UN envoy to meet Myanmar junta boss today

Yangon, October 1:

UN envoy Ibrahim Gambari, sent to Myanmar to express outrage over the crackdown on anti-government protests, has been forced to wait until tomorrow to meet junta leader Than Shwe, the regime said.

Gambari made his second trip in two days to the country’s new and remote capital Naypyidaw, hoping to see the reclusive general. But officials said he was taken elsewhere for a political workshop instead.

The secretive regime, which in the past has often frustrated efforts by other UN envoys to visit the country, is facing intense international criticism over its suppression of the protests, which left 13 dead and hundreds arrested.

Gambari was allowed to meet detained pro-democracy leader Aung San Suu Kyi for more than an hour yesterday in Yangon to discuss anti-government protests that have rumbled since mid-August but turned into a mass movement last week.

But after going to Naypyidaw with hopes of meeting the junta leader today, the envoy was taken on a government trip to Lashio, nearly 400 km northeast of the capital, for a workshop on EU-Asian relations.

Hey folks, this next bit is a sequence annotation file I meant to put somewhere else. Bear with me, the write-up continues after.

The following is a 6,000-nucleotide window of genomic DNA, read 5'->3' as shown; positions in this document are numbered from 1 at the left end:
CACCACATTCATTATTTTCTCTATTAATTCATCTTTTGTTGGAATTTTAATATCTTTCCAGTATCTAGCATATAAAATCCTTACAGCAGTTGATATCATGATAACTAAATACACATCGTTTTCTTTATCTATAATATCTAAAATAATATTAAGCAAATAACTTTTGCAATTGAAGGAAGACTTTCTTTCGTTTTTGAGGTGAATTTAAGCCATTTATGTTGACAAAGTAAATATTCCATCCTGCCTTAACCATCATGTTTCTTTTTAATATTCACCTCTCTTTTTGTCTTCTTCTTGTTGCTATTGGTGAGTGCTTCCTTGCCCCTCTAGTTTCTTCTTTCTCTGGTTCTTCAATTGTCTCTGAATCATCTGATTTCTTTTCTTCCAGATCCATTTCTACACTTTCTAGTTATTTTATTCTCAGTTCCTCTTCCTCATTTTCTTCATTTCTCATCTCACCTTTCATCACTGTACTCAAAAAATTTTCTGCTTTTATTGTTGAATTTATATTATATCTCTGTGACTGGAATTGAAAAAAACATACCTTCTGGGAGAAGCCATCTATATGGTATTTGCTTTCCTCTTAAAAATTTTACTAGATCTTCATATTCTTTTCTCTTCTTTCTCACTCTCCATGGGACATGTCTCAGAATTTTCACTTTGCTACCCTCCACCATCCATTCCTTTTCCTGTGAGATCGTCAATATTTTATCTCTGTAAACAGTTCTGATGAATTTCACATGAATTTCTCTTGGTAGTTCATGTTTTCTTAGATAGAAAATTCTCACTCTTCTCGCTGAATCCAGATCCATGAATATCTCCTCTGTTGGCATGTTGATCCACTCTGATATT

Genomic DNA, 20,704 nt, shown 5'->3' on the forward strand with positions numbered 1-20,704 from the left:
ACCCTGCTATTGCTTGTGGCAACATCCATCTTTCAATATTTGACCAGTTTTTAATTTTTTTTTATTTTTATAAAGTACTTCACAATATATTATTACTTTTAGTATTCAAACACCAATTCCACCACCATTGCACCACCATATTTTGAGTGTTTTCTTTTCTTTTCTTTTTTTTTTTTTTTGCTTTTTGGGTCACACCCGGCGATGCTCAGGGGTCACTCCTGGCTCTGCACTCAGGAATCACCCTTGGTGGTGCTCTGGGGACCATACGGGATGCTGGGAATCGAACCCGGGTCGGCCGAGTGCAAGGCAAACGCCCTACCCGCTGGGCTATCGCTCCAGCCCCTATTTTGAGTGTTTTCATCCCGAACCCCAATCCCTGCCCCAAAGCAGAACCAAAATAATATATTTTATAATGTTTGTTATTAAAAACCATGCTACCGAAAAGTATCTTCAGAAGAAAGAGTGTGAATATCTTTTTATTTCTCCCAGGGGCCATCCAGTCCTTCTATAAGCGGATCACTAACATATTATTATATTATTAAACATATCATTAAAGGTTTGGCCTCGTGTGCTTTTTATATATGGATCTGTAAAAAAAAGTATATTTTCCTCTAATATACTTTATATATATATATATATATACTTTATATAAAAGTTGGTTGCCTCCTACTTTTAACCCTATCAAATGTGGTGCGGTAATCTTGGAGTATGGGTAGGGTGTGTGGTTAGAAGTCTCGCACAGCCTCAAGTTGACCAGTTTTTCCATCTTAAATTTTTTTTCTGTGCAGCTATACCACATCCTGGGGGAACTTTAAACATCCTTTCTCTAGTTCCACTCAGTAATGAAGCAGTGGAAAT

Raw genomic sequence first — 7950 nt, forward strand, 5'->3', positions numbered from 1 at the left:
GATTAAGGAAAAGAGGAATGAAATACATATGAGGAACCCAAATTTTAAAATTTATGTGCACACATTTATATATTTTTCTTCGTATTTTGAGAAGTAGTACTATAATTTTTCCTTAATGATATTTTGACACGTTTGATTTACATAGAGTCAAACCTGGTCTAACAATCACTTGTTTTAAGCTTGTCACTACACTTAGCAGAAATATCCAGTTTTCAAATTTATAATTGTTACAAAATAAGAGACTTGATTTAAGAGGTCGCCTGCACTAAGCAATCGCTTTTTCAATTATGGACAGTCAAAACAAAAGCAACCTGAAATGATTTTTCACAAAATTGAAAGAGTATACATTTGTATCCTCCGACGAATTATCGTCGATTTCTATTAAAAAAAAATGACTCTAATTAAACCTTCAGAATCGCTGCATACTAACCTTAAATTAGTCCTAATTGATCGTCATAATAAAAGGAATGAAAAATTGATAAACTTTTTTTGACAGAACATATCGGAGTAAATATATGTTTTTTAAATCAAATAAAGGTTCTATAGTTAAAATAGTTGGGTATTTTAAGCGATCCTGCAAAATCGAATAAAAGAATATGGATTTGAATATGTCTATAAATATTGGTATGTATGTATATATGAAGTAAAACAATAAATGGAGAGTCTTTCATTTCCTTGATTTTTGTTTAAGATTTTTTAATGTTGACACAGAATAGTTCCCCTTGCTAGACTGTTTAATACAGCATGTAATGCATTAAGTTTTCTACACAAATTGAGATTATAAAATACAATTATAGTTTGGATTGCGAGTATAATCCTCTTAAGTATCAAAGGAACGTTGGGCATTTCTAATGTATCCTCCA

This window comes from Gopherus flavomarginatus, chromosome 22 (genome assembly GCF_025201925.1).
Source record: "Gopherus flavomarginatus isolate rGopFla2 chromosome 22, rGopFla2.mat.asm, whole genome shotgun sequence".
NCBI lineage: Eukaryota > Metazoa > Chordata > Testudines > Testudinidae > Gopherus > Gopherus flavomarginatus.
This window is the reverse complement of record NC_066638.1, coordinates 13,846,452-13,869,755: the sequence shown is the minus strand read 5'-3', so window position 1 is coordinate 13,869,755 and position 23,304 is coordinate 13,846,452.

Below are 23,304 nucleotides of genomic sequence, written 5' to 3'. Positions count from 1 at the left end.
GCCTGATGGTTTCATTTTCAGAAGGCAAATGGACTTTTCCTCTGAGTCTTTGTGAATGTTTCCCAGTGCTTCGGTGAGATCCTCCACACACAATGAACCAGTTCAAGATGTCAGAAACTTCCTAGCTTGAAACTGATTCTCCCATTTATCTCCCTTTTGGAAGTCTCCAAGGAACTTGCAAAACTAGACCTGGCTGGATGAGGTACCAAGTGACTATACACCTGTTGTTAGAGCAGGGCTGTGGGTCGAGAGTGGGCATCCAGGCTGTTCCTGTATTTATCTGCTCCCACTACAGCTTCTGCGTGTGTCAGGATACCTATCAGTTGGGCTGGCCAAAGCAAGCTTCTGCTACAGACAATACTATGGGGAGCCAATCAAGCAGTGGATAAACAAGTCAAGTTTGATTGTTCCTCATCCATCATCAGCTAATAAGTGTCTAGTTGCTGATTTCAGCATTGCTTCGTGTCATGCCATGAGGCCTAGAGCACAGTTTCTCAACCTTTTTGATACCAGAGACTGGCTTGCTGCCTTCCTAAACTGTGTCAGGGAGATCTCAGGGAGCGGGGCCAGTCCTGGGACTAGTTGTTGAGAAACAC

He would return to the capital tomorrow to meet Than Shwe, the official said.

Rights groups and diplomats are still coming to grips with the scope of the crackdown, trying to learn more about the hundreds of people arrested.

The Thailand-based Assistance Association for Political Prisoners that monitor’s Myanmar’s prisons, estimates that up to 1,500 people were locked up last week. “At least 85 protest leaders, over 1,000 monks, and between 300 and 400 students and activists were arrested,” said AAPP joint secretary Bo Kyi, adding that the detainees were subject to harsh conditions.

Japan’s Deputy Foreign Minister Mitoji Yabunaka also arrived yesterday to probe the killing of a Japanese journalist by troops during a pro-democracy protest on Thursday.

The body of Kenji Nagai bore signs that he was shot at point-blank range and died almost instantly, according to his employer, who saw his remains.

Crackdown internal matter: India

NEW DELHI: India’s new army chief on Monday called a bloody crackdown by Myanmar’s military junta against pro-democracy protests an “internal matter.” India’s army, which is battling numerous insurgencies in the remote northeast bordering Myanmar, favours a “good relationship” with the military junta, said army chief Deepak Kapoor, who took charge on Sunday. “We have a good relationship going with Myanmar and I am sure we will try and maintain that,” Kapoor told reporters in New Delhi, adding the turmoil in Myanmar was “an internal matter.” — AFP